The issue in front of you represents the swansong of Studium, a journal that was founded in 2008 as the successor to both Gewina and Scientiarium Historia, two long-standing journals dedicated to the history of science, published in the Netherlands and Belgium, respectively.
Now that Studium itself is coming to an end and once again a number of successor journals are starting, it seems like a good moment to reflect on the history of history of science journals in the Low Countries.1 This history is rich – it includes the (globally) oldest international journal in the field (Janus) and shows an evolution and diversity easily overseen from the current vantage point of a single journal. We have invited several authors to give thought to the rich history of the writing on the history of science in the Low Countries. Some of them have served as the editors of the journal whose history they describe; others are writing from a position of unencumbered critical distance. We have maintained an informal tone throughout this issue, both to allow for personal observations and to make clear that we have no claim on presenting a ‘final’ history of any of these publications.
These authors’ articles are interspersed with reprints of originals: ‘Janus Redivivus’ (1896) by B.J. Stokvis, the very first article in a history of science journal; ‘In Limine’, which launched the journal Scientiarum Historia in 1959; and an observation on ‘labels’ by Casper Hakfoort in TGGNWT, reflecting the mood of the field in 1982. What we also reprint is a unique piece on the history of history of science journals in the Netherlands, written by Bert Theunissen in 1998. Taken together, this leaves the past two decades, including the current termination of the line Gewina-Studium, uncovered; on this most recent history we provide some remarks in a final piece at the end of this issue.
Our setup is roughly chronological. We inevitably start out with the history of Janus, in a piece by Floor Haalboom which explores the broader significance of the two-faced Janus metaphor for the relationship between the history of science and the history of medicine. In addressing the somewhat checquered history of the Belgian journal Scientiarium Historia, Geert Vanpaemel shows how a journal explicitly set up to focus on local and regional history increasingly began to suffer because for a difficulty to attract new authors amidst a fundamentally changing academic publication landscape. That not all writing of the history of science in the Low Countries was done in dedicated journals becomes clear in Danny and Anne Beckers’ foray into the history of science as portrayed in non-specialist journals. They also points out that these professional publications had their own motives for involving themselves with the history of their field. Leen Dorsman’s contribution about the journal Batavia Academia shows the other extreme, for rather than those dilettantist efforts this was a specialized journal dedicated to university history, intended both to solidify a relatively new subdiscipline and to help in creating a (professional) community. Rienk Vermij’s description (and reminiscences) of ‘the green journal’ (het groene tijdschrift) of the Dutch History of Science Society (under its official names Tijdschrift voor de Geschiedenis der Geneeskunde, Natuurwetenschappen, Wiskunde, en Techniek and Gewina) reiterates achievements and problems that we have witnessed in earlier contributions. Intended on the one hand to serve the interests of the Society’s members, mostly amateurs, and on the other the promotion and professionalization of the history of science in the academic world, these journals never resolved the inherent conflict between these objectives. Both also grappled with the increasing problems of publishing in the Dutch language in an internationalizing academic milieu. In conclusion, we show how Studium carried these problems over, while also facing a number of new developments: a rapidly changing composition of the Dutch and Belgian history of science community and a reorganization of the field into institutions such as the Descartes Centre, covering the history of all academic disciplines.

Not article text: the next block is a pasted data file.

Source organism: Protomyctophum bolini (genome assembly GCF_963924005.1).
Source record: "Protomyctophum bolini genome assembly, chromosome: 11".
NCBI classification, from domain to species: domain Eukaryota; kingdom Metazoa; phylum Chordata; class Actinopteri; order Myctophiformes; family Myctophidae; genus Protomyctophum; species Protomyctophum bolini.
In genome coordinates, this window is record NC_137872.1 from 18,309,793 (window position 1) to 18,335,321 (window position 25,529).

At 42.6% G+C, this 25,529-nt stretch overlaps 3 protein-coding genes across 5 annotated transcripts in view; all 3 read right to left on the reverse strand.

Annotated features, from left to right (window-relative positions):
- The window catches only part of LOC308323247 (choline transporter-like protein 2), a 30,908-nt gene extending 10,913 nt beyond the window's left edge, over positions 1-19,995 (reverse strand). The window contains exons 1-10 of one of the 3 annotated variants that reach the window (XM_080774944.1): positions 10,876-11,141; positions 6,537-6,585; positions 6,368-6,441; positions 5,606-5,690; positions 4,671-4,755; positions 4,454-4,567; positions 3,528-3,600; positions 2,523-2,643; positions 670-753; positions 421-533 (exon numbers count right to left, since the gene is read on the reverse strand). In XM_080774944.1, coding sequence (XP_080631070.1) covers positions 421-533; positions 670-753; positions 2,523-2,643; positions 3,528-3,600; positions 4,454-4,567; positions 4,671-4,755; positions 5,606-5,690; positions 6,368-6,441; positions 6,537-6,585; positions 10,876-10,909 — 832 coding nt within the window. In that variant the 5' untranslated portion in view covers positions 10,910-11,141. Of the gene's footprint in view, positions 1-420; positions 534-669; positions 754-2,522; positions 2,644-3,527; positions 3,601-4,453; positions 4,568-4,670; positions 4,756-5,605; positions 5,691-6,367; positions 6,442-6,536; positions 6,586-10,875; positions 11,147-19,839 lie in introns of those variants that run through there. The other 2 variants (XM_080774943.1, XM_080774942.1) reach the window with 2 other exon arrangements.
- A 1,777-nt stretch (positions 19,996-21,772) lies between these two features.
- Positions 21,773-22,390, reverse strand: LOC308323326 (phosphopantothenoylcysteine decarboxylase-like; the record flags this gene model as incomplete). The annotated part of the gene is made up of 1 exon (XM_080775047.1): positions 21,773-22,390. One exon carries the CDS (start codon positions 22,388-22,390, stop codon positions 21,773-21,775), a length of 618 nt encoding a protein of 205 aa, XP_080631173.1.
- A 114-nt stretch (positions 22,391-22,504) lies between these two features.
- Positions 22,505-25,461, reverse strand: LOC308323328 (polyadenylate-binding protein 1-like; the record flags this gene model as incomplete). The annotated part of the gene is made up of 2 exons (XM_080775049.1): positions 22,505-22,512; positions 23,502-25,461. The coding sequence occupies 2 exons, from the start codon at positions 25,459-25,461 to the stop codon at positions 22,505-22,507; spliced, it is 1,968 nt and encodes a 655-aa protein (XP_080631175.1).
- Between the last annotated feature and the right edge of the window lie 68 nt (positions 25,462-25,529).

In different forms, the metaphor of Janus always seems to rear its two-faced head. The elimination of Studium is, among other things, a recognition of the troubles that have plagued most history of science journals in the Low Countries from the middle of the twentieth century onwards. Its two successors, the Journal for the history of Knowledge and Magazine voor Wetenschapsgeschiedenis, represent the Belgian-Dutch History of Science Society, Gewina, toward its twofold audience: the former facing professional the community, the latter addressing the community of amateurs of our discipline and its stories.
The double gaze has not vanished. Janus is dead, long live his two faces!